The Federal Open Market Committee seems to be taking direct aim at mortgage rates
September 22nd, 2011, 9:32 am
The Federal Reserve‘s plan to reinvest principal payments on some bonds into mortgage-backed securities is already contributing to the nation’s record low mortgage interest rates, Bankrate said Thursday.
Bankrate said the Federal Open Market Committee seems to be taking direct aim at mortgage rates by shifting $400 billion from short-term holdings into long-term government bonds. The program, which begins Oct. 3 and runs through June, will involve longer-term Treasury securities with remaining maturities of six years to 30 years, and will be financed through the sale of shorter-term Treasurys with maturities of three years or less.
“This program should put downward pressure on longer-term interest rates and help make broader financial conditions more accommodative,” the FOMC said in a statement following its two-day meeting.
Analysts also said anemic economic growth and European debt fears are keeping investors on the sidelines.
Rates are unlikely to increase until mortgage refinancing and purchasing activity picks up, Bankrate said.
“In order to get the most economic impact out of low mortgage rates, the pool of prospective refinancers needs to be expanded. Deeply upside-down homeowners, those with second liens or mortgage insurance, and lender concerns about buyback liability are all formidable impediments to refinancing,” according to the firm, which aggregates rate data from across the country.
The Freddie Mac primary mortgage market survey showed the average rate for a 30-year, fixed-rate mortgage remained unchanged this week at 4.09%, while the 15-year, fixed rate dropped one basis point to a new record low of 3.29%.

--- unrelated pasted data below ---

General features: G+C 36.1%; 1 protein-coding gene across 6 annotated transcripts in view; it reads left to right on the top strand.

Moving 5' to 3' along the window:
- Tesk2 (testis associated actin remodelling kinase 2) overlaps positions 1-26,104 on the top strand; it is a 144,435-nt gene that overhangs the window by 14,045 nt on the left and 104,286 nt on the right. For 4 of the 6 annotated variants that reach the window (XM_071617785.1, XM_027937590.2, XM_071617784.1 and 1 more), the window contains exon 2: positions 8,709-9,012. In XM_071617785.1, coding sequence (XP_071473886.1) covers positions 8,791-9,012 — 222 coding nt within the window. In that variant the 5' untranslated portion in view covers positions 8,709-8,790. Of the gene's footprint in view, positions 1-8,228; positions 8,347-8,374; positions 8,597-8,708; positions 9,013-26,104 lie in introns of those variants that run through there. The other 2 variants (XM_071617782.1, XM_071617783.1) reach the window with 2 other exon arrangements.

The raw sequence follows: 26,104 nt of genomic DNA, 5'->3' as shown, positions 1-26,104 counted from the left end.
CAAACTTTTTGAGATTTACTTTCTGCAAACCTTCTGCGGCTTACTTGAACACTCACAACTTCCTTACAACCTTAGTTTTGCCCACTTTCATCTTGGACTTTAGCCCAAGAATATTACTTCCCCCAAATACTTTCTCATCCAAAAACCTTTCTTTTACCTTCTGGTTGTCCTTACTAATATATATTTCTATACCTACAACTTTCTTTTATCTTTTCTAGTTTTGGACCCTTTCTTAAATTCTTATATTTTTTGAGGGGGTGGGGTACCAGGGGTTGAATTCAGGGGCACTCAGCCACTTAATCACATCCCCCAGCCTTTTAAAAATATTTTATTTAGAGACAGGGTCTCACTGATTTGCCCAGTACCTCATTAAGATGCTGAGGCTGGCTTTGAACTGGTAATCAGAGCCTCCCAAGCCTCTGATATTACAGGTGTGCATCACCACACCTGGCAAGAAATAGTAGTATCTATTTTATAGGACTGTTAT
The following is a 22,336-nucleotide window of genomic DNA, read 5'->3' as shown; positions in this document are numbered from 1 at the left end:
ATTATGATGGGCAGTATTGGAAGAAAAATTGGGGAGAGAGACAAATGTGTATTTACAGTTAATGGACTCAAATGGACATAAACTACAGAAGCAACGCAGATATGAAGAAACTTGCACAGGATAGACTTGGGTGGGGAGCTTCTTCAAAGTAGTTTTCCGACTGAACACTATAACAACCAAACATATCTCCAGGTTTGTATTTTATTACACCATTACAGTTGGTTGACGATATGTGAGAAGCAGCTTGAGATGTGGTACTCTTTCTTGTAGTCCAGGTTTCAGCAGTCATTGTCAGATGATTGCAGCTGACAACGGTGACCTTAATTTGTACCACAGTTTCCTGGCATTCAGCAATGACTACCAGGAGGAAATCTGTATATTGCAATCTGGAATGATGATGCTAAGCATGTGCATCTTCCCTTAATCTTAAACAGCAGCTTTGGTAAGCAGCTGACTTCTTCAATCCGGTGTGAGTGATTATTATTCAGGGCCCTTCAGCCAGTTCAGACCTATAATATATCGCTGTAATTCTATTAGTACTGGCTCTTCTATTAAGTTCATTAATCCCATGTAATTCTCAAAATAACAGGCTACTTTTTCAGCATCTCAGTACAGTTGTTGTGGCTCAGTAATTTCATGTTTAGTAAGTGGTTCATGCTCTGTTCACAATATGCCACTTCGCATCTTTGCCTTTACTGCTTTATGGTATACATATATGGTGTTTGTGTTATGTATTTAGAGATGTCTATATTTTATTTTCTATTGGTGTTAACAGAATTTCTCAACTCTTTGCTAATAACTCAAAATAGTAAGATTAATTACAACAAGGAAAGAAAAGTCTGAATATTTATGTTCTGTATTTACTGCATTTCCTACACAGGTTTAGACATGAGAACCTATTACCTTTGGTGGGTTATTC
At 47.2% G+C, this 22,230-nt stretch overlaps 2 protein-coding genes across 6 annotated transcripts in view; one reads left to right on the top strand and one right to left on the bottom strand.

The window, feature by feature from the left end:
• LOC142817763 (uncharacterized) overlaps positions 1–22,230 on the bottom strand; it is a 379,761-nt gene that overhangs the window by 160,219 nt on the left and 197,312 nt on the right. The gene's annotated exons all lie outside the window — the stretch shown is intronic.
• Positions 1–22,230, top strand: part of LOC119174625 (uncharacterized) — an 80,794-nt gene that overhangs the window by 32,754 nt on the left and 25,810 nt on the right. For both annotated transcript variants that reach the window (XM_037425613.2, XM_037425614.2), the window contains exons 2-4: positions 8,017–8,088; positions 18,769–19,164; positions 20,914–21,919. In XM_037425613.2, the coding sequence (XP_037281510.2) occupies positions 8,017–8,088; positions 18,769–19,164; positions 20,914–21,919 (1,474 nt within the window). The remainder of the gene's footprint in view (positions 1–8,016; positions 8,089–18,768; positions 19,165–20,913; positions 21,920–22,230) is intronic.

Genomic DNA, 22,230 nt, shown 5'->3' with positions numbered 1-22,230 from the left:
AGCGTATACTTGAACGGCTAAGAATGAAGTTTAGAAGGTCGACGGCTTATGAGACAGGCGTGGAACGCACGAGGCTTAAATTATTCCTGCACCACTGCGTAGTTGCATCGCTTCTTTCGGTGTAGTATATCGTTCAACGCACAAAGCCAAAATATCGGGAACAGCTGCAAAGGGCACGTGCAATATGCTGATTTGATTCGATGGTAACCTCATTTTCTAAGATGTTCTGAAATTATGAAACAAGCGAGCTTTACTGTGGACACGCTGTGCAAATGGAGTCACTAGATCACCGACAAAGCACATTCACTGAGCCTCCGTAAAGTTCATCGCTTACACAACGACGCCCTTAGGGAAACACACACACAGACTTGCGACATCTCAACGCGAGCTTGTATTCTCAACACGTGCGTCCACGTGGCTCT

Meanwhile, the five-year, Treasury-indexed hybrid adjustable-rate mortgage averaged 3.02%, up from 2.99% last week and down from 3.54% a year ago.
The one-year, Treasury-indexed ARM averaged 2.82% this week, up from 2.81% a week earlier and down from 3.46% last year.
“A sluggish economy and investor concerns over the European debt markets left mortgage rates largely unchanged this week,” said Frank Nothaft, vice president and chief economist for Freddie Mac.
“Manufacturing activity in both the New York and Philadelphia regions contracted in September,” he said. “Moreover, the Federal Reserve board reported that households lost nearly $150 billion in net worth in the second quarter, representing the first quarterly decline in a year.”
Bankrate data show the 30-year FRM at record lows for the fifth consecutive week. The average rate for a traditional mortgage fell to 4.29%, from 4.32% last week, while the 15-year FRM declined to 3.42% from 3.44%.
In addition, the 5/1 ARM decreased to 3.05% from 3.07% last week.